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Apple recalls shipment of iPhone 6 Plus due to photo glitch



CUPERTINO, Calif., Aug. 23 (UPI) — Apple has recalled a shipment of its iPhone 6 Plus due to a technological glitch that produces blurry photos in the device’s camera, the company announced.

The recall affects a small number of iPhone 6 Plus devices, Apple said in a statement, which have demonstrated a glitch in the iSight camera.

Apple said it’s “a component that may fail causing your photos to look blurry.”

Apple created a web page where users can enter their phone’s serial number to determine if they are affected by the recall.

The iPhone 6 and larger iPhone 6 Plus were released last September.

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‘Invisible’ words reveal common structure among famous stories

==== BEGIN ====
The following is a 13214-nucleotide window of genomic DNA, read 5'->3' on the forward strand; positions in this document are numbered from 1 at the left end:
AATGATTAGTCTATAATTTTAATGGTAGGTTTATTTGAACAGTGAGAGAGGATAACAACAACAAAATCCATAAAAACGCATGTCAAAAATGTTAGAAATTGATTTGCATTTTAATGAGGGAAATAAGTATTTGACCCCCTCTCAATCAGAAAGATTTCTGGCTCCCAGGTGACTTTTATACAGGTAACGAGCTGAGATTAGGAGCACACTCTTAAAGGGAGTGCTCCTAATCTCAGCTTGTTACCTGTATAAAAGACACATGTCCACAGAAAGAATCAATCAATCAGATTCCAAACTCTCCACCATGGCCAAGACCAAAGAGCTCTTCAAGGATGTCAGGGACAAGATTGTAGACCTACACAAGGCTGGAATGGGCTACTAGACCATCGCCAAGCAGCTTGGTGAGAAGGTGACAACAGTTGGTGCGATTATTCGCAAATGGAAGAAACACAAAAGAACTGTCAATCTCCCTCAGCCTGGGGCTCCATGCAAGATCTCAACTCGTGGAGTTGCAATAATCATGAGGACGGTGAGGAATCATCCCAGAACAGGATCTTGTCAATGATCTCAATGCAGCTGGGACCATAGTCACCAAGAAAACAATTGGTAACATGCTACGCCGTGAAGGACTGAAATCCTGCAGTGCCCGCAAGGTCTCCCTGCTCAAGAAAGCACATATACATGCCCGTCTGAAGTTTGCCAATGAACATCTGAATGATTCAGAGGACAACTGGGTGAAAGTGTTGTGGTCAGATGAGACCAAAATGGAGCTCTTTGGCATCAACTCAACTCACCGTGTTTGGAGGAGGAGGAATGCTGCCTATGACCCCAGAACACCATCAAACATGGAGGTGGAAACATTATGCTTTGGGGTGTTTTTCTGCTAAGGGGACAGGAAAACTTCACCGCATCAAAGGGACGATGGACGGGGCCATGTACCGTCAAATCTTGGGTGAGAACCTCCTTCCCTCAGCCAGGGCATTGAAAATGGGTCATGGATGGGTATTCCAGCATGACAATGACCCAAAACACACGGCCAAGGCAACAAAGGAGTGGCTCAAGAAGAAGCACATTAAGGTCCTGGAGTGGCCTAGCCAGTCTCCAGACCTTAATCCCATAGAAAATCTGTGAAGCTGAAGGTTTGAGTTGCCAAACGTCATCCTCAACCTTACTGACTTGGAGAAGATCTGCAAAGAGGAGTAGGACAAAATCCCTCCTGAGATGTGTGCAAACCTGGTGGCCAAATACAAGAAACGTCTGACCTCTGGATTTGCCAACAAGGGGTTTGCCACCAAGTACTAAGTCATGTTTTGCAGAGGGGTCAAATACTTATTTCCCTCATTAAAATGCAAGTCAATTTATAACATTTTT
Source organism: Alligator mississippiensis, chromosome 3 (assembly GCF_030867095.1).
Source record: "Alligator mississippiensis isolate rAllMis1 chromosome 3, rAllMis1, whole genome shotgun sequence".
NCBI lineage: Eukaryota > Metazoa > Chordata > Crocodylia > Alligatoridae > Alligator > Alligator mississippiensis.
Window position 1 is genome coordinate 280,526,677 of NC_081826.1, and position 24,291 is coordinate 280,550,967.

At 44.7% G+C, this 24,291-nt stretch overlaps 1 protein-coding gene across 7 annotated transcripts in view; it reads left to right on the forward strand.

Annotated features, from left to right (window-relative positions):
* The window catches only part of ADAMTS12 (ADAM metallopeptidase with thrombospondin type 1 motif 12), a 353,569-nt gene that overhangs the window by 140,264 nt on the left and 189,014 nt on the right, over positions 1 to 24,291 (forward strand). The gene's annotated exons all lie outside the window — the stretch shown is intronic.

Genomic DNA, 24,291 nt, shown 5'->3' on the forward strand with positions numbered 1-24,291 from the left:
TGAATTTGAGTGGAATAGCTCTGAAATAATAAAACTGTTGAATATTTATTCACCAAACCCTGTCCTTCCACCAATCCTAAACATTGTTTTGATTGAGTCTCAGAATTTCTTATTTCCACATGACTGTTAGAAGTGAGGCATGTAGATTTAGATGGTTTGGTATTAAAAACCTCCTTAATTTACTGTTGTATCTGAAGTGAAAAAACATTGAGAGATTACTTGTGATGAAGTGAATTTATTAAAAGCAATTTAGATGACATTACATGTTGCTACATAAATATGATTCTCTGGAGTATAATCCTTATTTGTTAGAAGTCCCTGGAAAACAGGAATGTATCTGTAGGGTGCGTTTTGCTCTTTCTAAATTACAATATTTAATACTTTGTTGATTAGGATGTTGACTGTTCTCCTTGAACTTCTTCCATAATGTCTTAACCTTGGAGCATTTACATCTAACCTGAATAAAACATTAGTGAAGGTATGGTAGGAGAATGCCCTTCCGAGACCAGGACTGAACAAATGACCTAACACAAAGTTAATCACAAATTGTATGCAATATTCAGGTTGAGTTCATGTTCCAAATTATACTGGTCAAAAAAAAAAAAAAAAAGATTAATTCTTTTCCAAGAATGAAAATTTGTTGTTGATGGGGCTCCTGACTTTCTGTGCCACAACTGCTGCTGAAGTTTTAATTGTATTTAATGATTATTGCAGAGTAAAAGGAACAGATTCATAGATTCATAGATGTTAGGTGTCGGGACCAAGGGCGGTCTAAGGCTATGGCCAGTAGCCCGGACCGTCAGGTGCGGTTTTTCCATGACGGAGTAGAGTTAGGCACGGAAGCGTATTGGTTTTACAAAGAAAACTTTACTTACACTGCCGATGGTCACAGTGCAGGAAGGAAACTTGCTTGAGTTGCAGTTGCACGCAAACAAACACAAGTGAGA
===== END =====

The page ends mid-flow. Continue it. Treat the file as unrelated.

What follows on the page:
Aug. 7 (UPI) — Storytelling requires a narrative arc, but the trajectory of a dramatic arc isn’t always obvious.

By tracing the abundance of “invisible” words — pronouns, articles and other short words — researchers were able to identify patterns shared by a diversity of stories, from Shakespeare to Spielberg, according to a study published Friday in Science Advances.

“Over the years, these ‘invisible’ words have been found to be related to a whole mess of psychological processes — how people use small words like articles and pronouns tell us about a person’s mental health, thinking style, their social status, and even how well they get along with other people,” study lead author Ryan Boyd told UPI.